Reselling a HUD home prior to 12 month occupancy period

15 Replies

I recently bought a HUD home with the intent or reselling within a year. The rationale for buying the house was to "ease" into rehab and reselling property while working a full-time job, and to allow my kids to finish their private school before they age out and we relocate.

I began the rehab myself at the beginning of June, and undoubtedly can have the work done relatively quickly. I want this house gone within six months to buy another. My realtor advised that my contract contains a 1yr occupancy clause...any advice? Am I really stuck the entire year? Thanks

Yes that is a legal document you likely signed at closing. You need to read your paperwork to see what the ramifications are.

No legal advice.

Did you buy the house while identifying yourself as an owner occupant? Are you currently using the house as your primary residence while you are rehabbing it?

I did make the offer during the 15-day owner occupant period (which was obviously accepted). The house is not my primary residence...but it will be at the end of the month.

My initial intent was to occupy for one year, but I have been bitten by the rehab and resell bug...

Pretty sure the penalities are a quarter-million dollar fine, etc, etc.

Yes, you are stuck there if you bought it as an owner occupant. . Look at the HUD document you signed stating you are an owner occupant. It is very clear and you already stated your intent was to resell the home in less than a year. The doc clearly states that is illegal. If you bought as an investor you can sell at any time.

In addition to what others have said, if you bought as an owner occupant, you're probably already in violation of the contract, as you're not currently living there and it's not your primary residence.

Thanks for the direct feedback. I appreciate the responses.

You know how many deals I pass because it's during the OO period.......then there people out there not playing by the rules. I'll stop here.

Originally posted by J Scott:
In addition to what others have said, if you bought as an owner occupant, you're probably already in violation of the contract, as you're not currently living there and it's not your primary residence.

HUD allows you to move in within 60 days; you don't have to move in on day 1. But yes, you are required to live there as your primary residence for at least a year.

Brandon, one of the "declarations" to which you responded on page 4 of the loan application says, "Do you INTEND to occupy the subject property as your primary residence? Y/N"

"Occupancy" is defined as beginning occupancy by the 31st day after loan closing and maintaining occupancy for 360 days. All borrowers--conventional or FHA--are subject to occupancy checks, especially in CA where occupancy fraud is high on the list of types of loan fraud.

http://www.dsnews.com/articles/mortgage-fraud-risk-ticks-up-in-q1-led-by-california-2013-06-12

All lenders employ third party contractors whose task is to uncover loan fraud through a variety of methods.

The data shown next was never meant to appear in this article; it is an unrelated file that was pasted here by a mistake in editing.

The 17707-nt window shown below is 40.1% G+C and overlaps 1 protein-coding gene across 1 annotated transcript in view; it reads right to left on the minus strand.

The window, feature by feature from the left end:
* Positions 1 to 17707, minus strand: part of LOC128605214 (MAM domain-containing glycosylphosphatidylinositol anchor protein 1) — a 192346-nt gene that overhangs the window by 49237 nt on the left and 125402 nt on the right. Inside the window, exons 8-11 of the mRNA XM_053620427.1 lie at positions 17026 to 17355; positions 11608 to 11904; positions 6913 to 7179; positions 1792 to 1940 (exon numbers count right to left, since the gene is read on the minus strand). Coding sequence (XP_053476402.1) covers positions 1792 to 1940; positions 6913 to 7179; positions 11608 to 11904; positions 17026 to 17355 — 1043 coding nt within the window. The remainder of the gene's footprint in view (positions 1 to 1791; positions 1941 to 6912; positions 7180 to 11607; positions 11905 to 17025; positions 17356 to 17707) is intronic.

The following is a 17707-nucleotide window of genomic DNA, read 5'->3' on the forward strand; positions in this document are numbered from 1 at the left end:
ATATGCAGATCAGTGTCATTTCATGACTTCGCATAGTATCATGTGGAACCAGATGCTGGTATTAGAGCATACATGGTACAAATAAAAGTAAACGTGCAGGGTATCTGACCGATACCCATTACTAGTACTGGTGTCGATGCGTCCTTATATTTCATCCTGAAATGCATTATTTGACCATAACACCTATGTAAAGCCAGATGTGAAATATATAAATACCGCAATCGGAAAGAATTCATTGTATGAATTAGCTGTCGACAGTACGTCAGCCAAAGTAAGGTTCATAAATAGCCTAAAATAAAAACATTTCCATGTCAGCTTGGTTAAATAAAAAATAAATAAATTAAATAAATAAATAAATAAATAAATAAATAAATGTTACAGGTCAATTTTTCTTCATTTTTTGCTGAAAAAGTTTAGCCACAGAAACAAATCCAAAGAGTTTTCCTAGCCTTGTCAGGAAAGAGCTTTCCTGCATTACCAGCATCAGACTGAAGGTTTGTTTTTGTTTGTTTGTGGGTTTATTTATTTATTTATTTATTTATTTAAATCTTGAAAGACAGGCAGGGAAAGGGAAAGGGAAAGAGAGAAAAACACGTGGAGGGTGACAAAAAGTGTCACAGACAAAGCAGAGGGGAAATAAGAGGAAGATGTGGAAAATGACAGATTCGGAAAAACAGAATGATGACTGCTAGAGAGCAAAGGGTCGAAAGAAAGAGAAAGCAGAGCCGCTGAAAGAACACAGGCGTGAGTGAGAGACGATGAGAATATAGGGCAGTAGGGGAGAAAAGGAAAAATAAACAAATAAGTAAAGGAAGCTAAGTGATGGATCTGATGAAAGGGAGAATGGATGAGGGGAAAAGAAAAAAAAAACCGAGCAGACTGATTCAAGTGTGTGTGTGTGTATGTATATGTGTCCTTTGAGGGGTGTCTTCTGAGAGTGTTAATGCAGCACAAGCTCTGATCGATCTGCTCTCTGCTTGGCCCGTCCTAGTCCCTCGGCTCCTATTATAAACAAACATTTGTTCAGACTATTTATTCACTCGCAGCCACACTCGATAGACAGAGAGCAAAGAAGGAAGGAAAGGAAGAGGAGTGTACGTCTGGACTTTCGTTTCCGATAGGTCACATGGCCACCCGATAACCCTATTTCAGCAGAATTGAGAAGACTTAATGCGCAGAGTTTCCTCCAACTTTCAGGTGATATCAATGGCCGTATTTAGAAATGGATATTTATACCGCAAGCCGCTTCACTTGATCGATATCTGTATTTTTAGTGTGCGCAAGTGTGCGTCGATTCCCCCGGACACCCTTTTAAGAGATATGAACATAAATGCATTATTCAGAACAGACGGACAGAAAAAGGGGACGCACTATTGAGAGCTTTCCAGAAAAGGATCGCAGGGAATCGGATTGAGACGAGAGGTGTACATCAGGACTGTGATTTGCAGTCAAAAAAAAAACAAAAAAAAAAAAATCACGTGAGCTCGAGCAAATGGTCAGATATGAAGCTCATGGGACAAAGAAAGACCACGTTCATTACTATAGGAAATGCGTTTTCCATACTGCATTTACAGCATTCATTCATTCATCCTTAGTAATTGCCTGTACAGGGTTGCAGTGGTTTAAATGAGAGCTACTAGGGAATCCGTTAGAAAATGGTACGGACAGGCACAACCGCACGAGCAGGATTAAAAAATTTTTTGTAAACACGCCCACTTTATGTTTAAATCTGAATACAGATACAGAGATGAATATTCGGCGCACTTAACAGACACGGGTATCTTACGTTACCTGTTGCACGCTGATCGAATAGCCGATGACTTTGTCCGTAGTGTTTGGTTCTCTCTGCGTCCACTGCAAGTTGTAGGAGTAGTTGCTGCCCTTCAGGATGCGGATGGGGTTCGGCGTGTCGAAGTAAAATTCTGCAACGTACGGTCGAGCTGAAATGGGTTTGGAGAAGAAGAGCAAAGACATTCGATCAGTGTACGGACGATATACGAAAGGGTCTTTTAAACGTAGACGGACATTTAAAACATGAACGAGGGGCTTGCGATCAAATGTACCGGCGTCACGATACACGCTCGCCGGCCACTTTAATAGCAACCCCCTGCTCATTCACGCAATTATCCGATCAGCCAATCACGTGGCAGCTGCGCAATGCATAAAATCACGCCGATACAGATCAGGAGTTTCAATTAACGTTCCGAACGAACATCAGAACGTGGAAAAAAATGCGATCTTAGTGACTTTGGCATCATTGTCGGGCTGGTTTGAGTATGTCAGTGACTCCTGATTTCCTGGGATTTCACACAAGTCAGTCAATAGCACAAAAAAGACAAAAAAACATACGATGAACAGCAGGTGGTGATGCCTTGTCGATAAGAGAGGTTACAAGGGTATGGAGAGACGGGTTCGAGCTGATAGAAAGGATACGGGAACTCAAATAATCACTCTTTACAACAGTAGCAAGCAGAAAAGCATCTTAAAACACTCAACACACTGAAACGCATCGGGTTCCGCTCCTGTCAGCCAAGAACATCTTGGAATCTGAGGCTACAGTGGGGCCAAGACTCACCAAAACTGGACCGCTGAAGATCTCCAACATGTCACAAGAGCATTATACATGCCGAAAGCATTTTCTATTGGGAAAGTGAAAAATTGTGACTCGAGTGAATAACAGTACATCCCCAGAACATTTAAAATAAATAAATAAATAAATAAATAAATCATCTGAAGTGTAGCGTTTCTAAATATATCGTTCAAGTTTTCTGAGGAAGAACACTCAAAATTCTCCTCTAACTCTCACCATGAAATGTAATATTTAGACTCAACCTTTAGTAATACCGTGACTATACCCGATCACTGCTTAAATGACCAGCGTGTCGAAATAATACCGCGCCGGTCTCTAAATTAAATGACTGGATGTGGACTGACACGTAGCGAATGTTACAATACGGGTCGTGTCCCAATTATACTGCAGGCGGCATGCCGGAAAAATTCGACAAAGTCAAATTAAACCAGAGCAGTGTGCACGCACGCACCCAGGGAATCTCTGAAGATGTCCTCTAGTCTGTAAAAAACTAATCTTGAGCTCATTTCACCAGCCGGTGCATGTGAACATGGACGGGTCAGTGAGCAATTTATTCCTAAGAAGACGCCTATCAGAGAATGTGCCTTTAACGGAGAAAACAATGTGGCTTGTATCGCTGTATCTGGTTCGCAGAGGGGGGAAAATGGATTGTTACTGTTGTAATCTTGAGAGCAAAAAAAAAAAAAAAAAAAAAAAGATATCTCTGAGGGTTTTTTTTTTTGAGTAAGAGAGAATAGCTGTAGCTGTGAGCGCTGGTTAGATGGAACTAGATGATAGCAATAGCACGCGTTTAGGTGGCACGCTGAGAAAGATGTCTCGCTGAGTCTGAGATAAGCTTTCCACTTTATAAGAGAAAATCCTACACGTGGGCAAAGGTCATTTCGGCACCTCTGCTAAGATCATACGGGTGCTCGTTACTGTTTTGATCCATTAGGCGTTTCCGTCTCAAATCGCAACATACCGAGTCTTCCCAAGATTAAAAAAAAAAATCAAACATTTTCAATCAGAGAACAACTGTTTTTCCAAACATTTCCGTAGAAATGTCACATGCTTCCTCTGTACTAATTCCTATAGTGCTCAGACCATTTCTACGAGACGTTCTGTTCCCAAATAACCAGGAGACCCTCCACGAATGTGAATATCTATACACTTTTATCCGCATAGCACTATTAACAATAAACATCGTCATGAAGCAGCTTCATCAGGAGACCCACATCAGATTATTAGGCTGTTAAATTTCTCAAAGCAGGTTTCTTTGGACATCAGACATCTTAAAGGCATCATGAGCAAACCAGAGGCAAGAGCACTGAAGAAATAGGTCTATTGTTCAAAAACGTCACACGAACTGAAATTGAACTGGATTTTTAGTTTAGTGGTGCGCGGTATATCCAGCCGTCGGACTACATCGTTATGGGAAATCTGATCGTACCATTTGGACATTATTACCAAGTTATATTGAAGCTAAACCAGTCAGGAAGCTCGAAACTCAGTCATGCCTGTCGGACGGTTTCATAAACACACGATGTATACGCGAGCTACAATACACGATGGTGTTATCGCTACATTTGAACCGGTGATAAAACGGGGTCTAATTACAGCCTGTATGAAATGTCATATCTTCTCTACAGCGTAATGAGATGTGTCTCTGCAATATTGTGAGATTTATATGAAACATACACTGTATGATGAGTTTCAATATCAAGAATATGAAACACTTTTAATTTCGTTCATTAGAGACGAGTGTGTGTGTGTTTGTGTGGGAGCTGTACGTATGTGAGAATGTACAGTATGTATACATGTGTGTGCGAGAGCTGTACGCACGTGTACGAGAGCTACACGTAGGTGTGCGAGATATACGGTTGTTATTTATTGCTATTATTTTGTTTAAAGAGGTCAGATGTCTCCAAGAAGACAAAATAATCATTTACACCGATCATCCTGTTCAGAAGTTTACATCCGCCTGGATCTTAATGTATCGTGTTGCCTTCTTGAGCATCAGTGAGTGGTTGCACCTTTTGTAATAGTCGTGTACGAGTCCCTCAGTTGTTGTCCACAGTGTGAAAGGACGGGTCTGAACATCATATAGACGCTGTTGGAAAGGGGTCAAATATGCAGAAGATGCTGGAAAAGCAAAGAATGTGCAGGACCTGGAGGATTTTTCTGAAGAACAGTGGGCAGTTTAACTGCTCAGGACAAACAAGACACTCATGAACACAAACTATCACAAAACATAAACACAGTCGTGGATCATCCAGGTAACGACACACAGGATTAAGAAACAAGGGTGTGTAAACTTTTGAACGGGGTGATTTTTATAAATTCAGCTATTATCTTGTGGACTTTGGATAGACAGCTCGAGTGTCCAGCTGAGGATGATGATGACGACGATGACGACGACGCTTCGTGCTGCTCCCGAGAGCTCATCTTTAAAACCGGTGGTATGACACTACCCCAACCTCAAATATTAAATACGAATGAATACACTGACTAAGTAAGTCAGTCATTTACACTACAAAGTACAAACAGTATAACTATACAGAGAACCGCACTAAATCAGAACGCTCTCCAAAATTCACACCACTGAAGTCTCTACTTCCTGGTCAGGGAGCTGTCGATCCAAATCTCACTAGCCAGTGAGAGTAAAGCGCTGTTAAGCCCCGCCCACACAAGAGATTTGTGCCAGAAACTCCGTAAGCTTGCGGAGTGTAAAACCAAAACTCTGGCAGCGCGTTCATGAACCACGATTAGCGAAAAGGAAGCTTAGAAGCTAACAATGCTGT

http://www.freddiemac.com/singlefamily/pdf/fraudprevention_practices.pdf

If you intended to occupy, but now you're not going to occupy, the worst that will happen is your name will go into FHA's database as someone who sold an FHA-insured property before the requisite 12 months owner-occupancy was completed. Thus, you won't be able to obtain another FHA loan until 12 months has passed, but this guideline is discretionary. FHA allows for "extenuating circumstances" but you'd have to prove that you could no longer occupy the property. If you develop a pattern of obtaining an FHA loan every 12 months, that's a red flag, too.

You don't have to worry about government jackboots coming to your home (if they could find you) to arrest you--although considering the current administration, anything is possible. ;-)

I am a newbie and am still learning the ropes. But based off of what I am reading, it appears to me that the owner occupancy rule is tied to a loan. So what if you pay for property outright with no loans involved. Do you still fall under the occupancy rule, I mean it is yours 100% at that point isn't it.

I echo what @Ryan M. said - I've missed HUD and FNMA properties because they sold during the "exclusive (OO) periods" before I, as an investor, had a chance to bid on them. In fact, it is happening to me right now on a property.

If you bought the home as an owner occupant then it is the law that you occupy as a primary residence for 1 year. If you are just starting your RE investment journey, I think it is best to start that journey along the right road.

@William Keith - the HUD rules are tied to the property, not the loan. HUD wants to allow sufficient time for prospective homeowners to not have to compete with investors to acquire HUD properties (other government agencies [FNMA, VA, etc) have similar exclusive periods.

That said, if you get a mortgage as an owner-occupant in order to take advantage of the lower rate (as compared to an investor), but do not fulfill the occupancy requirements of the mortgage, it could be cause for the lender to demand repayment of the note in full.

@Sam W. Ok I understand now, that makes since.

Thanks for all the beneficial information. After performing some research on the topic, it seems there is a general concensus to discontinue the OO requirements (but the gov't won't avail).

Catherine,
That may be true with the mortgage, but not HUD. HUD has very clear laws about owner occupancy. To intentionally buy an owner occupant home as an investor is a felony. They take these laws very seriously. Many brokers have lost the ability to sell HUD homes for the entire office for allowing investors to by owner occupant HUD homes. Not to mention the buyer could face Heavy fines and jail time.

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